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UK shadow aviation minister eyes levelling up for regional aviation

A change to the UK’s Air Passenger Duty tax on flying could be on the cards if the Labour Party win the next General Election, which is due to take place in 2024.

Speaking this week to the Airlines 2023 conference in London, shadow aviation minister Mike Kane MP said the current regime puts regional airports at a competitive disadvantage.

APD was originally brought in in 1994 as an excise duty on any air passengers departing the UK and alternative to directly taxing aviation fuel.

It has since gone through a number of rate changes including a double rate introduced for first class and business class passengers and a reduction on the most expensive long-haul routes.

Kane, who represents a constituency in the norther England city of Manchester where Manchester Airport is located, told delegates:

“I describe it as a watercooler tax that was intended to dampen demand at Heathrow, which means it was a real downer for regional airports in terms of growth.

“We have made changes to APD, and I am sure on the horizon we will look at it in terms of levelling up to allow our regional airports and airlines to compete.”

Kane said the aviation sector is “such a competitive environment” at the moment that regional airports are put at a disadvantage because of APD.

He called on the industry to work with government to make the UK a world leading green economy and said SAF (Sustainable Aviation Fuel) production could re-energise de-industrialised regions.

“Producing our own supplies of SAF could have a transformative impact on de-industrialised areas of the north.

“Labour is committed to creating a world-class green transport network no matter how you choose to travel.

“That’s what I will continue to work on with my colleagues in the Treasury team – how we can deliver that vision to make the UK the natural home for green aviation.”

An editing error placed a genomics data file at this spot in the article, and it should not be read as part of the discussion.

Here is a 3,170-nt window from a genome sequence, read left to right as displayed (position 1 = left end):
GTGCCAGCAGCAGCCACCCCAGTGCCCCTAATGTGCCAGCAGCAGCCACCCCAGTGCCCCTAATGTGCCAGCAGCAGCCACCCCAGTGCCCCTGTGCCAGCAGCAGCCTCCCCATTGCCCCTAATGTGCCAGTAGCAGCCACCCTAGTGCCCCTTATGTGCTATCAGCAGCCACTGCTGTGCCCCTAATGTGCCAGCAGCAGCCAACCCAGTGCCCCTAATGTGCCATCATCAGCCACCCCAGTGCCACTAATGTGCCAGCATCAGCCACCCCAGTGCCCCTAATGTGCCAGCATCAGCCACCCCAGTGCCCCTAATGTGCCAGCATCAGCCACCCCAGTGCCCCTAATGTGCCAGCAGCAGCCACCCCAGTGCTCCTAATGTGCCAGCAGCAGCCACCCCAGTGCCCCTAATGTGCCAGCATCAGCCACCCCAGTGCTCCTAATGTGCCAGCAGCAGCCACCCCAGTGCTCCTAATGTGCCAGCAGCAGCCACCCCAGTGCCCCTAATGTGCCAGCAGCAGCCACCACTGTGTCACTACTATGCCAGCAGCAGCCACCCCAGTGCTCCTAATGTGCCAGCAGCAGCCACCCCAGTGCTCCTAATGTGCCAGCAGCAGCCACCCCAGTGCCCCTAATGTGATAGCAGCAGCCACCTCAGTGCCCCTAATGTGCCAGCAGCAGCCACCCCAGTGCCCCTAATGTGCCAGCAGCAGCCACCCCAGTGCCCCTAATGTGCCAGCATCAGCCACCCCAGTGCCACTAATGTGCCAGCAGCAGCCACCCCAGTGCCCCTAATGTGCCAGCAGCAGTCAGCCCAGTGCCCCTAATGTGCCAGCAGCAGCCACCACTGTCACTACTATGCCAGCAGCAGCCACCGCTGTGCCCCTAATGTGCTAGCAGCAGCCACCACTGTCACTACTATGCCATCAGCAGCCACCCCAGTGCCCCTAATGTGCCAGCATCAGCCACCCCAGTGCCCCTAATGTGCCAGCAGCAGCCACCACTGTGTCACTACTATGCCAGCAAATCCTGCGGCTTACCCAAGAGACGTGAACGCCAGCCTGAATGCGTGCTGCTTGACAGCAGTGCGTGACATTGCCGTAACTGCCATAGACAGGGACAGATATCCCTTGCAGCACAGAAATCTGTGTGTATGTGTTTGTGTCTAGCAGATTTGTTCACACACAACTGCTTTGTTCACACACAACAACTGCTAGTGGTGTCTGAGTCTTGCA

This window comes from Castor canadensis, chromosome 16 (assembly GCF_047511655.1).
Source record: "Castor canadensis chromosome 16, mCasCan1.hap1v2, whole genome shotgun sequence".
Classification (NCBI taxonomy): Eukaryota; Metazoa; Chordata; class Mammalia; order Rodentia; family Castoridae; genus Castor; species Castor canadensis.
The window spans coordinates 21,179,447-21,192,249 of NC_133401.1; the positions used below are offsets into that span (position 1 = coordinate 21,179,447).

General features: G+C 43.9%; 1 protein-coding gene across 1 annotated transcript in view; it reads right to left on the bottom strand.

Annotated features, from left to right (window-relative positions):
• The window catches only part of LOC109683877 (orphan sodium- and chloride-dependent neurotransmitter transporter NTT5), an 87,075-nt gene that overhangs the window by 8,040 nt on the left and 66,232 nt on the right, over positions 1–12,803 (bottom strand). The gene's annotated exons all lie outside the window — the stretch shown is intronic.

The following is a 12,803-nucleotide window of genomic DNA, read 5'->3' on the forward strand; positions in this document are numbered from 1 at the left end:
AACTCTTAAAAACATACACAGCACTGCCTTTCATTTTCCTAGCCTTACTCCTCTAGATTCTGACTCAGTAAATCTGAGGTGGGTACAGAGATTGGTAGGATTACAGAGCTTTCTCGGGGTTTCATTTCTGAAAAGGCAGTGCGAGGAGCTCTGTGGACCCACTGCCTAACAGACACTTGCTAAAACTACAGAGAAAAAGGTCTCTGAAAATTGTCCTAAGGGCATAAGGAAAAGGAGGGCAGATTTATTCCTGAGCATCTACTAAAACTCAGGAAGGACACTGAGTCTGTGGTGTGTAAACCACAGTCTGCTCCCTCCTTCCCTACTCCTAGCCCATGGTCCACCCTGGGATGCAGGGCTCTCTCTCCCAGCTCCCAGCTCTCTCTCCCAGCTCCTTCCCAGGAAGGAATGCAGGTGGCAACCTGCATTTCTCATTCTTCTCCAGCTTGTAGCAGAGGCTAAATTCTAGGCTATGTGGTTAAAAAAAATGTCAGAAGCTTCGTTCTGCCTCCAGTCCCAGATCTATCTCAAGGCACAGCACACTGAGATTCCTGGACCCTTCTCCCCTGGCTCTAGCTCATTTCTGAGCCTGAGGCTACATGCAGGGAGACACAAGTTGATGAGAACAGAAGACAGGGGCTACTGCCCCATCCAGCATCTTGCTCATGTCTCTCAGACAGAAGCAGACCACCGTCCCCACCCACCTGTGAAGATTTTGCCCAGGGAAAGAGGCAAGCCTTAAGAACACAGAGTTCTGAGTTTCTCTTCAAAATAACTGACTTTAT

With a target of 10% of aviation fuel being SAF by 2030, Kane said he did not want to put UK travellers at risk by to import it from abroad.

“We do not want to put UK passengers at risk by having to import fuel in a competitive market and in globally uncertain times that would push up prices for UK travellers.”

Kane said he was disappointed there was nothing in the recent King’s Speech, setting out the current Conservatives government priorities for the year ahead, for the aviation sector.

“I share your frustrations with this government and hope that they deliver some assurances to your industry in the Autumn Statement this week,” he said.

“I’m urging the current government to accelerate timescales in enhancing consumer rights and how to support SAF production to give the industry the confidence to thrive.”

Kane praised the aviation sector for the progress it has made since the 1950s in making each new generation of aircraft more fuel efficient.

And he said the sector was a vital provider of jobs. “Aviation produces well paid often trade unionised jobs.

“If we are to clean up in terms of the green agenda that the transition we want to see over this period if we have a Labour government.”

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